The Turkish flag is the best symbol to describe the relationship of the Turks to their country.
The flag is an integral part of everyday life.
It doesn’t matter where you go in Turkey, the flag will accompany you everywhere.
You go over an abandoned bridge in the middle of the forest, the Turkish flag hangs on it. You walk through downtown Istanbul and you will see flags on almost every street corner!
Dozens of them hang at every gas station in the country. We suspect that the petrol station operators think that more flags = more customers.
There is no other way to explain the abundance of flags at the petrol pumps.
In eastern Turkey, it has even been recreated from stones a few hundred meters across on a mountainside.
Why do Turks carry their flag with such pride?
A good question. For that you need to know a little more about the end of the Ottoman Empire and the years that followed.
After the end of World War I, the former proud empire was destroyed. It was Mustafa Kemal Ataturk who, in the years that followed, formed the state now known as Turkey. It wasn’t bloodless.
The emergence of the Turkish Republic and the boom that followed was a kind of new beginning for the country.
Today’s Turkish flag dates from this period.
Among other things, it stands for the hardships that the young Turkish state had to go through after the First World War.
At the same time, it represents the rise that the country experienced under Mustafa Kemal Atatürk in the years that followed.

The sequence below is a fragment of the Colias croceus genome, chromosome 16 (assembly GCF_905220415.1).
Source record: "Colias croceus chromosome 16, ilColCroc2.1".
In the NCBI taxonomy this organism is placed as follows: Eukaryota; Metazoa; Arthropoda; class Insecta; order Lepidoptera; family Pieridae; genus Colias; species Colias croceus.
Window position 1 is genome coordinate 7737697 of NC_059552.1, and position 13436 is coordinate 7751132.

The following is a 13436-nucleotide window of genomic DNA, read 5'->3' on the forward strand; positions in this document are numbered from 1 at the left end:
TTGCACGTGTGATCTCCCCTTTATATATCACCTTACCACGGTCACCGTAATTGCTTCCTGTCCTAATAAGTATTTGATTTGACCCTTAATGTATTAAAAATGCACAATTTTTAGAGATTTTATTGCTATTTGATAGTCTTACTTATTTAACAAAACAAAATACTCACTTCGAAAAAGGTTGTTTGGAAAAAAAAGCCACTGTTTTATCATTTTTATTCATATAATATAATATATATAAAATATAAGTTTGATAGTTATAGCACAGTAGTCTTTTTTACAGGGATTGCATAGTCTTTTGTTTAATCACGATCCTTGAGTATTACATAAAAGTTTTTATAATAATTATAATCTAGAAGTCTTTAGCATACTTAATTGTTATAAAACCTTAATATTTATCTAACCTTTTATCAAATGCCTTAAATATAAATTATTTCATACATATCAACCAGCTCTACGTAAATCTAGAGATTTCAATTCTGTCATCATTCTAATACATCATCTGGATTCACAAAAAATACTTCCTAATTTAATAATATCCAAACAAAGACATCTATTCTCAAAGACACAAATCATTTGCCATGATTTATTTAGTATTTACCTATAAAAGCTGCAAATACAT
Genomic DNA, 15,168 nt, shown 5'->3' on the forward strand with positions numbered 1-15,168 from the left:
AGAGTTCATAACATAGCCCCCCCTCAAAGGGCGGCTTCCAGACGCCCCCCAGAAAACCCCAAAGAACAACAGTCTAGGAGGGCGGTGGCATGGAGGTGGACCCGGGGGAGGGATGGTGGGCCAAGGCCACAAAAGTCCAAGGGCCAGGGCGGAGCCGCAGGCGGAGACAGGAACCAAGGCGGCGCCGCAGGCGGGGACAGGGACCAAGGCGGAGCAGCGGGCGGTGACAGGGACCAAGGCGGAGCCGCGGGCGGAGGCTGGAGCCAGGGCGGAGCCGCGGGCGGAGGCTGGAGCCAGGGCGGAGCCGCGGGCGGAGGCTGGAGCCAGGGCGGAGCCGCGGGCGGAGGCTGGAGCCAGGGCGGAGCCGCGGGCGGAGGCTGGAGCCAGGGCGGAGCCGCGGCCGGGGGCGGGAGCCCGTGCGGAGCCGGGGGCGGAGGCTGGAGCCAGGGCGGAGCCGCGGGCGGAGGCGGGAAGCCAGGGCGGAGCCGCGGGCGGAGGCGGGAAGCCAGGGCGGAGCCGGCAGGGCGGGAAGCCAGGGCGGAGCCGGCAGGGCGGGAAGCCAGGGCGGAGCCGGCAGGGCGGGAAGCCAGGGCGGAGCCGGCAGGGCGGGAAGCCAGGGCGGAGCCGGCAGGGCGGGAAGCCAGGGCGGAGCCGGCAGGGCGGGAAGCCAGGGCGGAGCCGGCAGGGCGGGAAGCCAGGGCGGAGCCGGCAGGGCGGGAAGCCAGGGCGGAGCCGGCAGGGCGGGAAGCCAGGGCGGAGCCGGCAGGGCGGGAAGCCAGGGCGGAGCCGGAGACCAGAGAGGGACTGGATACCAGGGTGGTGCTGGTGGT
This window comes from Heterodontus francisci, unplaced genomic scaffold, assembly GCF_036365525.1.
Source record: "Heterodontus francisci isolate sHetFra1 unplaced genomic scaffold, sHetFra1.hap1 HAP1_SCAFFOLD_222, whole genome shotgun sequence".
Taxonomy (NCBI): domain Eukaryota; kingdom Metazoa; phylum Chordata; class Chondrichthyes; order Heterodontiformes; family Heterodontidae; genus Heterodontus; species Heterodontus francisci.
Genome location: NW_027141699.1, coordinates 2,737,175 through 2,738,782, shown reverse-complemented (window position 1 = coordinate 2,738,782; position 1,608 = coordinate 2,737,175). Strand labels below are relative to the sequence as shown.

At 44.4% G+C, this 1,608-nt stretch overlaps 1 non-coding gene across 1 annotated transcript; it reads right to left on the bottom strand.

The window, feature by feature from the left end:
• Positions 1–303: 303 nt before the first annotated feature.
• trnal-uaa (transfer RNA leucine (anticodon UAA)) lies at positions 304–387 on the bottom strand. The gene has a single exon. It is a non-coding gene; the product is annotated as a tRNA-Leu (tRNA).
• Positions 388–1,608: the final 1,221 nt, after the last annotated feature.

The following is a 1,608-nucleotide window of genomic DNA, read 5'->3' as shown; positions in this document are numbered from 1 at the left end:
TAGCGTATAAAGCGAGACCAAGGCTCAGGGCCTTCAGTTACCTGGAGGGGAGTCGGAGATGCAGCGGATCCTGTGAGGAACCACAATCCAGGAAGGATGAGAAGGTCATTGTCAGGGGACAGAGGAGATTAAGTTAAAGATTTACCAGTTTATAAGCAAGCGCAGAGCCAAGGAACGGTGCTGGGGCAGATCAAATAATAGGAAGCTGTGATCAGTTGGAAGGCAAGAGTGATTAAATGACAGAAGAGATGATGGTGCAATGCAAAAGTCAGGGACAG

Origins in the Ottoman Empire
The Turkish flag’s origin differs depending on the viewpoint.
It has clearly recognizable similarities with the flag of the Ottoman Empire. Both the new and the old flags have the crescent and the star. But that is not surprising as they are also symbols of Islam.
The original Ottoman flag also had green as its primary color, which is the color of Islam. There are only guesses as to how the red color came about later.
Some think that the red flag symbolizes a bloody battlefield with the moon reflected in the pool of blood and the stars looking down.
However the design came to be, one thing is for sure, it commands the greatest respect among the residents of Turkey along with its founder Mustafa Kemal Atatürk.
Don’t soil the flag!
Proud Turks see their flags almost as a kind of religious symbol. If you insult the Turkish flag or Atatürk in any way, you will get into trouble very quickly. The Turks don’t find it funny at all.
In the best-case scenario, you can get away with a hefty fine or be expelled from Turkey. In the worst case, “dirtying” the flag can be punished with imprisonment.
Even the condition of flags is monitored. There are penalties for using dirty, faded, holed, or tattered flags.
Every public building must carry a flag. The hauling in and setting must be done with a ceremony.
Incidentally, it must not be on or attached to any clothing. Which explains why there are no bikinis, swimming trunks or t-shirts with the flag on them.